Step Two: Get people to go to Amazon’s bookstores to buy the book
The next six months I concentrated my efforts on this step—and it will be an ongoing process. I set up my author website, got the word out about Maids of Misfortune on Facebook, sent my books out to be reviewed, got my book listed on websites that specialize on my genre like CrimeThruTime, entered the book into book award contests, set up a blog, and wrote Dandy Detects, a short story featuring the same characters from Maids of Misfortune, to help promote the full length novel. This step is the one that deviates the least from traditional publishing.
Convincing people to go to Amazon’s bookstores to look for my book isn’t really any different than convincing them to go to a physical bookstore—except it is easier. With a click of link on my author website, a blog review, or a list of historical mysteries, a customer is not just at my product page on Amazon (where my Kindle edition and print edition both show up), but they are looking at my book—and if they are buying it as an ebook, all it takes is another click of the buy button and they can be reading it.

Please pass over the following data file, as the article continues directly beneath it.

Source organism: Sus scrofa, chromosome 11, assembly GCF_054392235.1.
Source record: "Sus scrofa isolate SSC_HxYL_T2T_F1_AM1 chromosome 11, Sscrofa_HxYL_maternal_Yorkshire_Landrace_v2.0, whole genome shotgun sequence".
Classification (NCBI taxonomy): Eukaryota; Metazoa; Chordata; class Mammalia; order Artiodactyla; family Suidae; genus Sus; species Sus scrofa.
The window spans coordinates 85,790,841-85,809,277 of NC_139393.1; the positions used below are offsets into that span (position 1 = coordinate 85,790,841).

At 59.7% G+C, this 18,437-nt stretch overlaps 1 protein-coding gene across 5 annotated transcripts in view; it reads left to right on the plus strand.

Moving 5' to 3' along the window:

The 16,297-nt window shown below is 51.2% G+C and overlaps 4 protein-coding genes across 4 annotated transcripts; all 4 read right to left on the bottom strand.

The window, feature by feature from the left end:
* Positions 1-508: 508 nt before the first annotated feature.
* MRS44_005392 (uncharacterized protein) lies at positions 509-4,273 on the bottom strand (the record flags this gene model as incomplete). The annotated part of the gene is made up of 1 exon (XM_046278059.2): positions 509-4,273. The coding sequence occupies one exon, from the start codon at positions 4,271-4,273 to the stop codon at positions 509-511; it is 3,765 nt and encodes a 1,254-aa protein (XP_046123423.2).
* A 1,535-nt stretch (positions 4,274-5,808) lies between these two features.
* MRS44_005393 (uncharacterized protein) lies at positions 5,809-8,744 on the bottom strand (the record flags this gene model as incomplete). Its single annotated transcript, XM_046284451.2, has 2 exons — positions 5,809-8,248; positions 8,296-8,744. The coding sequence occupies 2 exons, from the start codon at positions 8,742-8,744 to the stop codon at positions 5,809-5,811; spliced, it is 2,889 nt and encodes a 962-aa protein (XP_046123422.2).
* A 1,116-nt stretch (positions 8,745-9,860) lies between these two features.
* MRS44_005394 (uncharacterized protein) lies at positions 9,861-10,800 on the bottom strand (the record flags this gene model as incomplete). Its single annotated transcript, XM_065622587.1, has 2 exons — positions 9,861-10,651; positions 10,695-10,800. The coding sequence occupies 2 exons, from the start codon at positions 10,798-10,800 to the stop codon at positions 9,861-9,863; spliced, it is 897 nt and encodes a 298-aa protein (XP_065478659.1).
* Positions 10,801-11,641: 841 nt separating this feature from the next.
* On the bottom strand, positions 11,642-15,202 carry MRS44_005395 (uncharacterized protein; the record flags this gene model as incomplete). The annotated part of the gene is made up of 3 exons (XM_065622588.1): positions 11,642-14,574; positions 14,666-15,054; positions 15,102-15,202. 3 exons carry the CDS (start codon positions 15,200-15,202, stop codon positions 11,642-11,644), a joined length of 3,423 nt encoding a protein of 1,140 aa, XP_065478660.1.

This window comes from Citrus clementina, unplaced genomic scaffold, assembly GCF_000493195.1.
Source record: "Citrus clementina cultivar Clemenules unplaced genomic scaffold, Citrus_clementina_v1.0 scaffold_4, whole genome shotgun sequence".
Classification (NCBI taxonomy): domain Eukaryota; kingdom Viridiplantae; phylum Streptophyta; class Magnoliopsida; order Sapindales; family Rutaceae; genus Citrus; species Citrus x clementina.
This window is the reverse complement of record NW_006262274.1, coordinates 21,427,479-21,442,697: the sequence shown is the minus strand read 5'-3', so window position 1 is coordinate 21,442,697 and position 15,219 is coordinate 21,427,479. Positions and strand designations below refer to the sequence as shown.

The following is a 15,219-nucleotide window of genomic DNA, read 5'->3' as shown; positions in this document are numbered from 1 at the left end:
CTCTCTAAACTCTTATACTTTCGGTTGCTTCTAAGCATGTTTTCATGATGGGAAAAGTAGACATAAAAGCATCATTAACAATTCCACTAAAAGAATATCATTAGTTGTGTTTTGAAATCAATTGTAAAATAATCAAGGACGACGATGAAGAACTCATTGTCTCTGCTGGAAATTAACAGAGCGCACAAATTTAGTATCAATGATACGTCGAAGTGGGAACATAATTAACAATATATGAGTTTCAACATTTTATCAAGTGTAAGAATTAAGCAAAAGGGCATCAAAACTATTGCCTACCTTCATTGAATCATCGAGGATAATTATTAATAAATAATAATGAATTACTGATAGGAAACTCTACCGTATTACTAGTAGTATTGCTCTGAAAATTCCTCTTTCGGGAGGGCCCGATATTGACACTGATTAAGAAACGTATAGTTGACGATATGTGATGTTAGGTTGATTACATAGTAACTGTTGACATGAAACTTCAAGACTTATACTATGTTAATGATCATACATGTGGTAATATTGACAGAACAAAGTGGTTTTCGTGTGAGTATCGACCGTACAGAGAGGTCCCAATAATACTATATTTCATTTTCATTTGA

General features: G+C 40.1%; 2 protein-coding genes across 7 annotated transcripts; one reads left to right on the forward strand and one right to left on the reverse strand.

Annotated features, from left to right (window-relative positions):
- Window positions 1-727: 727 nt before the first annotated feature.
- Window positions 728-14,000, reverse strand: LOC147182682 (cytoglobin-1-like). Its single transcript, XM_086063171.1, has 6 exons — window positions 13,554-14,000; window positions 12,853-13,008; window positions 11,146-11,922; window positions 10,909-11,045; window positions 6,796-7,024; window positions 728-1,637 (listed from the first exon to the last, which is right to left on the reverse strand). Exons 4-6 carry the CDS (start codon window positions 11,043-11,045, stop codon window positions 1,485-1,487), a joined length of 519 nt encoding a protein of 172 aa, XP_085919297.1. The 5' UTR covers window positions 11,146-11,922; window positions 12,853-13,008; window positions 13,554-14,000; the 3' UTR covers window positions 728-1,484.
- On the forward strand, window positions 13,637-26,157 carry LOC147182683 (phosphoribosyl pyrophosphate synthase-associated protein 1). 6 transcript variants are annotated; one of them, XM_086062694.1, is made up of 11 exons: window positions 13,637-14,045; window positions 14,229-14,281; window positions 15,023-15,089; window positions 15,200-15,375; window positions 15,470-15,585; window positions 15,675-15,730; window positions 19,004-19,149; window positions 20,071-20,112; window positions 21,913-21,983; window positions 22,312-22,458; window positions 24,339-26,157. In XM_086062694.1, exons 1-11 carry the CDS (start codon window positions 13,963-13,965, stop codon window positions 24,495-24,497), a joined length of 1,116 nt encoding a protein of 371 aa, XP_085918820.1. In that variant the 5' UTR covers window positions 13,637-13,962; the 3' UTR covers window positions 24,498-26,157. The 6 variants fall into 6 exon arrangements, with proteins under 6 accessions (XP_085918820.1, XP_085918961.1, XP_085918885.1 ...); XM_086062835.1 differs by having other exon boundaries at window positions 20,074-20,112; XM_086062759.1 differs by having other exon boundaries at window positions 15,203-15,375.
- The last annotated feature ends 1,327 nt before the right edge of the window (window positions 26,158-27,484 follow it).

In addition, as the author and publisher I also get almost instant sales data to see how I am doing, because each night I can check to see how many books I sold on Amazon and Kindle. I can also tell what percentage of the people who checked out my book actually bought it, and see what other kinds of books they bought. This tells me a lot about how well my advertising is working. I can even see in some cases when something I am doing has a direct effect on sales. For example, when I became a regular contributor to Publetariate, then again when I dropped my price from $4 to $2.99, my sales jumped.
Step Three: Get people who are browsing the Amazon bookstores to find and buy the book